I have the privilege of starting most days during the academic term praying morning prayer with the school community. Our morning prayer is not particularly early, but it often feels a bit sleepy, and the two scripture readings can slide by unnoticed, especially in the overly long lectio continuo readings of the Anglican breviary. But not on the mornings that John is on the rota to read – on those days I lean in because I know I will hear and see the reading. John is from Nigeria, and his reading – not in any forced or attention-seeking way – is full of inflections and nuances revealed in his voice and in his gestures. In his ministry, the Word comes alive in a particularly graced and embodied way.
In a similar way, arguing that students for whom English is a second or third language should be allowed to proclaim the word in their first language (with some languages requiring an English language handout), has resulted in an amazing transformation in how the Word is proclaimed.
Freed from the difficulty of reading in public in someone else’s language, the Word of the Lord is immediate and spirited. We often see a different person emerging, confident and full of the Spirit.
I remember being trained as a reader (or lector) several times in different communities or for different liturgies (and here I am not distinguishing between lay readers and minor orders, simply referencing different liturgical terms). The training was often centred on diction and timing, or on phrasing this way or that way so that the meaning of the text could be communicated to a gathered community who were listening rather than reading. But I also remember both receiving instruction and giving instruction about staying out of the way of the word proclaimed. No “stained glass” voice, no hysterics or mimicking of different voices, no ‘fake accents’, no hand gestures – let the Word speak for itself. Yet even in older GIRM instructions, there is recognition of both the importance of the biblical readings and the need to be clear in different settings and cultures.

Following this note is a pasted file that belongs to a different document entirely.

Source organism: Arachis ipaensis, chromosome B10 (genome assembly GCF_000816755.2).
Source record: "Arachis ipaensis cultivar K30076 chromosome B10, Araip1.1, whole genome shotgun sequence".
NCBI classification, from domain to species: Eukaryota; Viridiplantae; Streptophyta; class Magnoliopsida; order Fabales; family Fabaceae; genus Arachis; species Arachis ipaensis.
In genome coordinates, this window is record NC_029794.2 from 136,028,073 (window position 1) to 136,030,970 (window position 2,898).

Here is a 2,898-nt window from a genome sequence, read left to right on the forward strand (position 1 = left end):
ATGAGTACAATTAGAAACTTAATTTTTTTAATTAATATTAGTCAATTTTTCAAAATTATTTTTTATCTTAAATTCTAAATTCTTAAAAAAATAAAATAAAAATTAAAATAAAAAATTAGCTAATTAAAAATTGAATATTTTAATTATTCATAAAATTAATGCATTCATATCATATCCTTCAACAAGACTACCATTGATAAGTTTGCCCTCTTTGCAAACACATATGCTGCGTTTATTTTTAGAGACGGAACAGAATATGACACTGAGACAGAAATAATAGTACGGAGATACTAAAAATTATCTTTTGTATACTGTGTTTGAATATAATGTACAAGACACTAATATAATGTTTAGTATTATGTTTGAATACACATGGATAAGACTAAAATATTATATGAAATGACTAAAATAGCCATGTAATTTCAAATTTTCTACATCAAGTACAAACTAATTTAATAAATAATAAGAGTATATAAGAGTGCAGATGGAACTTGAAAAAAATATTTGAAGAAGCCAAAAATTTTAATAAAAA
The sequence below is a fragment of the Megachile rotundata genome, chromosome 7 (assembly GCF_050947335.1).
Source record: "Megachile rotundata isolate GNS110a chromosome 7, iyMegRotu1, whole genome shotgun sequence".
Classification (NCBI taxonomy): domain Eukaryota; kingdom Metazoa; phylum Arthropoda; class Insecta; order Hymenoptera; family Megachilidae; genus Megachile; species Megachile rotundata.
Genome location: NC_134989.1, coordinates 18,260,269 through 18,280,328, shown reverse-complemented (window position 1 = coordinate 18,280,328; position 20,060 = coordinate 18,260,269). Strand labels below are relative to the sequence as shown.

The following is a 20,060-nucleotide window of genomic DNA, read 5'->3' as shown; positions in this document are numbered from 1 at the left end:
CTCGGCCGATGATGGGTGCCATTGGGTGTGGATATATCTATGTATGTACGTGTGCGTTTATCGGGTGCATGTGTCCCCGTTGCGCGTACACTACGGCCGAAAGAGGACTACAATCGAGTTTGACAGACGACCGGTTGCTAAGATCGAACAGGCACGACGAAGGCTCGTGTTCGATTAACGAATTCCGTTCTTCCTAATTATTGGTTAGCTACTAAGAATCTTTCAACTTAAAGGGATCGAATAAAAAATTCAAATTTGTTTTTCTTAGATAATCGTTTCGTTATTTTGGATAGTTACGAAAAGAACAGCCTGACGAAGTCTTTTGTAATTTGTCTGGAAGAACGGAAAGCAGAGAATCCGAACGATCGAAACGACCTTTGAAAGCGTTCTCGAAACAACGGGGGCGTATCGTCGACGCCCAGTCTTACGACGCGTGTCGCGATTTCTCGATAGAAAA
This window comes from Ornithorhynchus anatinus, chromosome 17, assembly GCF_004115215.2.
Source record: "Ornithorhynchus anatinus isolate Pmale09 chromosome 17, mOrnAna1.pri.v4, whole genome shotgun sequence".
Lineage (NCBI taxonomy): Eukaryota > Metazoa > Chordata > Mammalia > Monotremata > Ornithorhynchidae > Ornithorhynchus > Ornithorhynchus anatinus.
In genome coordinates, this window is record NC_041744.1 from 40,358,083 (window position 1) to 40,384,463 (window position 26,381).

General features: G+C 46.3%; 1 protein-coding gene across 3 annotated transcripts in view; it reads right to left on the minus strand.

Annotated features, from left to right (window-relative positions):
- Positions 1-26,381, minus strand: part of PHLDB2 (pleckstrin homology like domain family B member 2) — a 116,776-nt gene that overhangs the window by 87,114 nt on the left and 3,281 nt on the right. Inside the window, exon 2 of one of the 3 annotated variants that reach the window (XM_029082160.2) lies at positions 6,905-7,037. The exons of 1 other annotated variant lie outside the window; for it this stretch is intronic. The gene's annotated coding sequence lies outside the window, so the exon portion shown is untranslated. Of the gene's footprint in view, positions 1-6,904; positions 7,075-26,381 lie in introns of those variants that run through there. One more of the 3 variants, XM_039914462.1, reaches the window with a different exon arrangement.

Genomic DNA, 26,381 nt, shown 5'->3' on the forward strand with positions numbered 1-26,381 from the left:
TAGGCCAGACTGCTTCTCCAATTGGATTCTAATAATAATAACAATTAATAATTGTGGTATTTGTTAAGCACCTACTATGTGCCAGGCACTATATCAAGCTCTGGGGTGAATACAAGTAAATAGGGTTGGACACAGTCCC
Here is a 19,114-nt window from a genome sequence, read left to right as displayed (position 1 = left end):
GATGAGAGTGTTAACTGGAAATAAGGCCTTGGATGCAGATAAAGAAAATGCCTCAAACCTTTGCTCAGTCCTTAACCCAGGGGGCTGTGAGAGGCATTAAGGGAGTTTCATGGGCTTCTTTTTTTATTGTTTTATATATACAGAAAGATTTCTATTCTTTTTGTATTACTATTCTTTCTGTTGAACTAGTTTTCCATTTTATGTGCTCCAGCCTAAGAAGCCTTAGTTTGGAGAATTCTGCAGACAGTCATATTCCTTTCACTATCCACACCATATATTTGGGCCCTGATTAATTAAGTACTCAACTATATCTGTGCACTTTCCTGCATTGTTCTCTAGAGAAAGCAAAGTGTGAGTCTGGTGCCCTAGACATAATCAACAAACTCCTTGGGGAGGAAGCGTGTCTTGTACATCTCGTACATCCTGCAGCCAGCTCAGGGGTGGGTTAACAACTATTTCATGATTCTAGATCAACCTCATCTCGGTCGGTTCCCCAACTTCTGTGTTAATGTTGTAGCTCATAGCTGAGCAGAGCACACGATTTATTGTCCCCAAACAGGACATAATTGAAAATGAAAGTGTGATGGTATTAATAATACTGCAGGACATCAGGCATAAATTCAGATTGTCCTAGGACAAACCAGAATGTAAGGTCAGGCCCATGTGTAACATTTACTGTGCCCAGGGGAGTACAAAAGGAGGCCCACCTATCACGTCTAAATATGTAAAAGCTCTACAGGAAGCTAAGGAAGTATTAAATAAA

“In the readings, the table of God’s Word is spread before the faithful, and the treasures of the Bible are opened to them.” (2011 GIRM, 57) AND, “in texts that are to be pronounced in a loud and clear voice…the voice should correspond to the genre of the text itself, that is, depending upon whether it is a reading, a prayer [or other]…it should also be suited to the form of celebration and to the solemnity of the gathering. Consideration should also be given to the characteristics of different languages and of the culture of different peoples.” (2011 GIRM, 38)
Aside from the proclamation of readings in the language of the gathered community, it took a little longer for various Anglican voices to put instruction together on the importance of the proclaimed word and the tools to do so.
“The reader’s ministry is an unusual one, for it is both to speak the written words with clarity, and to be used to deliver what is potentially a life-changing communication from God through his Holy Spirit…Equally important is the need for the passage to be read with understanding, appropriate inflection and expression, and a balance between lively reading and serious delivery of God’s Word.” (2001, Anne Dawtry & Carolyn Headley, A Companion to Common Worship, 65)
But many of the Anglican instructions in English-speaking churches are focused on licensing lay readers, their attire, where they are seated, appropriate preparations, and, as is also found in Lutheran instructions (ELW), an overarching attention to the lectionary and its nuances.
This limited sampling of instructions still leaves us wrestling with the realities of different cultural assumptions on how scripture should be proclaimed, particularly in multicultural communities. Is there ‘a’ right way? I would have to say ‘no’; it depends on the circumstances, the degree of solemnity, the acoustics, the language, the culture(s). How do we learn to not only make room for these different approaches, but hear in fresh ways how God speaks to us today?